Volkswagen took a major step toward resolving one of the darkest chapters in its history Wednesday, pleading guilty to an emissions-cheating scandal and agreeing to pay $4.3 billion in criminal and civil charges as the United States announced charges against five new individuals.
As part of its settlement, VW pleaded guilty to charges of conspiracy, obstruction of justice and using false statements to import cars to the United States. VW executives Heinz-Jakob Neusser, Jens Hadler and Richard Dorenkamp were among those charged with conspiracy.
The court filings detail a scheme in which the German automaker deceived regulators and customers for years, and dozens of employees destroyed documents, even after the scandal broke in September 2015.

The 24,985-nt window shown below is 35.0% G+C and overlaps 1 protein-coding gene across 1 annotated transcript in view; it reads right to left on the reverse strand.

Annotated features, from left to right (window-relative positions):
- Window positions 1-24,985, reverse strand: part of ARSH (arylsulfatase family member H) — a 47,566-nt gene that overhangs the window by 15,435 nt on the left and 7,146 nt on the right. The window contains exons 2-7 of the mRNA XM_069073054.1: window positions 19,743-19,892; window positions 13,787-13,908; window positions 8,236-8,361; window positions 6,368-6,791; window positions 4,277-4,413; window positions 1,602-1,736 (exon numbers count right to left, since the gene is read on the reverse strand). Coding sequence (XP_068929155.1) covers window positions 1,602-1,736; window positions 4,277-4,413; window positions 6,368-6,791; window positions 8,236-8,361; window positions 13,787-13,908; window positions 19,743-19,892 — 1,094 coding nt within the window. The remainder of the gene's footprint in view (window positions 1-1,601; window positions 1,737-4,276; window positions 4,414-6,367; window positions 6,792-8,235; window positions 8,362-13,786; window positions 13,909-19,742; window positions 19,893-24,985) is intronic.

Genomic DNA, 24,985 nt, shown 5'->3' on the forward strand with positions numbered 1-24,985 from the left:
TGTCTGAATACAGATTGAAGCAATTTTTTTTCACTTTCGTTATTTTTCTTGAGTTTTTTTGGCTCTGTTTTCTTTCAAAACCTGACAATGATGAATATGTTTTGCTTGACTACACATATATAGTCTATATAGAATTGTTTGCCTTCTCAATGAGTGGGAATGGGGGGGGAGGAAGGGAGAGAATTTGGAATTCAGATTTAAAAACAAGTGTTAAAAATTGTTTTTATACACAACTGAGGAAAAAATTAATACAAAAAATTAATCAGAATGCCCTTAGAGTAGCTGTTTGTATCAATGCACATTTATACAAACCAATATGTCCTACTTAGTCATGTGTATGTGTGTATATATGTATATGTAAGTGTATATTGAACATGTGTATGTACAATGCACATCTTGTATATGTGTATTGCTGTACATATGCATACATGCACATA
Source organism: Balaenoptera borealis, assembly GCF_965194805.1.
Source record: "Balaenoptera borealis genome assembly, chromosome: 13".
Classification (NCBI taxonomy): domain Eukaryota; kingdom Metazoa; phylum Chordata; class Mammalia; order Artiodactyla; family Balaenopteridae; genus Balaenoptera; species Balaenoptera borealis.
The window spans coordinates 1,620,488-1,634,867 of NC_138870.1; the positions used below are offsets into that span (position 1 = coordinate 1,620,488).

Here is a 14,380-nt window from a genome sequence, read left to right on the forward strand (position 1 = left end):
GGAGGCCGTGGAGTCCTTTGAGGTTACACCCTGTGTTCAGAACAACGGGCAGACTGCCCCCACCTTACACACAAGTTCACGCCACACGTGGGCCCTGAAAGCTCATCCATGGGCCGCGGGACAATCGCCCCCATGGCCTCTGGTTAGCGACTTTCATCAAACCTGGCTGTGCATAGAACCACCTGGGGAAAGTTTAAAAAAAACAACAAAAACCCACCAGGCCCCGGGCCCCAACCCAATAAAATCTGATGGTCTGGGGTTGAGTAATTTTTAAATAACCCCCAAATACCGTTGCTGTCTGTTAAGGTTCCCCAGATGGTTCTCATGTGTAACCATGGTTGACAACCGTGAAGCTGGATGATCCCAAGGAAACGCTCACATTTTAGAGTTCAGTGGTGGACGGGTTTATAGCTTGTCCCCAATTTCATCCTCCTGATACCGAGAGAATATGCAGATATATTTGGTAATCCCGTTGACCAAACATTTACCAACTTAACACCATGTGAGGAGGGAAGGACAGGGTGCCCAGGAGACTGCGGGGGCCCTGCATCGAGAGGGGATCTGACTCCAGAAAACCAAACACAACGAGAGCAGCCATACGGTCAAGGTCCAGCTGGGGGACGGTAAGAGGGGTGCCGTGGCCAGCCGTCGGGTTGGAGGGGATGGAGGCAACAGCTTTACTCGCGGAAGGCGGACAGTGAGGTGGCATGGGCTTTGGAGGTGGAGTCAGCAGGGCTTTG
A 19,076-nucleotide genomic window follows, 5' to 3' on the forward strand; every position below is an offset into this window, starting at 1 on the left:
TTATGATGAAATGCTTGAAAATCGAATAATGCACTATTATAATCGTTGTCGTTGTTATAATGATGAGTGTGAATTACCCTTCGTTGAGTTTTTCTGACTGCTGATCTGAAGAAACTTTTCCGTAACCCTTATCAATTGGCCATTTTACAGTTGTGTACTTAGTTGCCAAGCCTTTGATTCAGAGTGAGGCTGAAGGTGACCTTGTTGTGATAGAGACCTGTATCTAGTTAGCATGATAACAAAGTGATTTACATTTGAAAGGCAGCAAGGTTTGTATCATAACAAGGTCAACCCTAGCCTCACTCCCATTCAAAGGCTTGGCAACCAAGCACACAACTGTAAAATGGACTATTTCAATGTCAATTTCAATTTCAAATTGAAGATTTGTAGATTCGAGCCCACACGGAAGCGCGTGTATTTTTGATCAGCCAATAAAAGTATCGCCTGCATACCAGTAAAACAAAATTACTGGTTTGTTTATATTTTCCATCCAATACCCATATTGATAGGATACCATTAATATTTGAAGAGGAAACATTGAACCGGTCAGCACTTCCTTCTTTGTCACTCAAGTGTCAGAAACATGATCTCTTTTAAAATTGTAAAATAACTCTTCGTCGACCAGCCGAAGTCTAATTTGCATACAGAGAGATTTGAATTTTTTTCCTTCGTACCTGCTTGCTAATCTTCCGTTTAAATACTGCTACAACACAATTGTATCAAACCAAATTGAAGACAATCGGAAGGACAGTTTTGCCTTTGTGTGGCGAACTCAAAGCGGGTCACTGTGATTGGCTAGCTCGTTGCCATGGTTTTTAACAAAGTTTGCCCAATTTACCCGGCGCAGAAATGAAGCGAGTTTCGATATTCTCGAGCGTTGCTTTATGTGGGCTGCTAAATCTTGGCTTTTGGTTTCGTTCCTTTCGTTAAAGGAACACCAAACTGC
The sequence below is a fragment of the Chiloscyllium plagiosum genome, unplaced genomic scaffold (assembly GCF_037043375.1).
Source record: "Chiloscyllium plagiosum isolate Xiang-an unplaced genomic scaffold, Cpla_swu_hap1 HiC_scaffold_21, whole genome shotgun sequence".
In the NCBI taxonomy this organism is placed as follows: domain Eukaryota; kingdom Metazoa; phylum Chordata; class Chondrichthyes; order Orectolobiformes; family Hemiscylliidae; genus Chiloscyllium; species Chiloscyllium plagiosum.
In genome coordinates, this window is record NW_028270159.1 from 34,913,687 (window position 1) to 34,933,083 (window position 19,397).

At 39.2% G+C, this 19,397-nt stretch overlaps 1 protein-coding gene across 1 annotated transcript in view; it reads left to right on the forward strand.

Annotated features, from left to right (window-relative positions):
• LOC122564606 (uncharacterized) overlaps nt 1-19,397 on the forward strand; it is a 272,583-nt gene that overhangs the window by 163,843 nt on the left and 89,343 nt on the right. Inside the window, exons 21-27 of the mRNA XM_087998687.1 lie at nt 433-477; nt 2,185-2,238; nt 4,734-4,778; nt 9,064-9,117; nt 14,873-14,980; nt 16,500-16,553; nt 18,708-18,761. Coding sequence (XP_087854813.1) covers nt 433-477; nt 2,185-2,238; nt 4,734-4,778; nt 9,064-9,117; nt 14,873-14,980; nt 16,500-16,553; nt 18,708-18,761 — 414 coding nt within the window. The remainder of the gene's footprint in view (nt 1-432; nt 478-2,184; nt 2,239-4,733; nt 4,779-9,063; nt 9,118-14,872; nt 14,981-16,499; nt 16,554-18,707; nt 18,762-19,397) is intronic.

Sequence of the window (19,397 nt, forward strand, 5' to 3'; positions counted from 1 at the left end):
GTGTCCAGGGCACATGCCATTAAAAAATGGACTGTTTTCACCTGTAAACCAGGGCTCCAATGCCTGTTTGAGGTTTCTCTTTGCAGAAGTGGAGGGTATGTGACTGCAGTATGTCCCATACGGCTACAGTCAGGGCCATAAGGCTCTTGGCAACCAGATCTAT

The emissions-cheating disclosures undermined the sterling reputation of German engineering and threatened the viability of a company that vies with Toyota as the world’s biggest carmaker.
Volkswagen pressed to resolve investigations and lawsuits as quickly as possible, while working to repair its reputation with car buyers and dealers. It’s now selling more cars and trucks then ever, offsetting declines in the United States with strong sales in China.
VW admitted in 2015 that about 11 million diesel cars worldwide were outfitted with so-called defeat devices, embedded algorithms used to game emissions tests. The settlement pushes the cost of the scandal to more than $23 billion in the U.S. and Canada and will force the company to increase the money set aside to pay fines and compensate affected customers, which currently totals $19.1 billion.
The government and Volkswagen have been trying to reach a settlement by Jan. 20 before Donald Trump is sworn into office and many of the people who have been overseeing the case step down. Though the case ends the company’s exposure to U.S. federal authorities, VW still faces probes from 42 state attorneys generals and a criminal probe and lawsuits in Germany.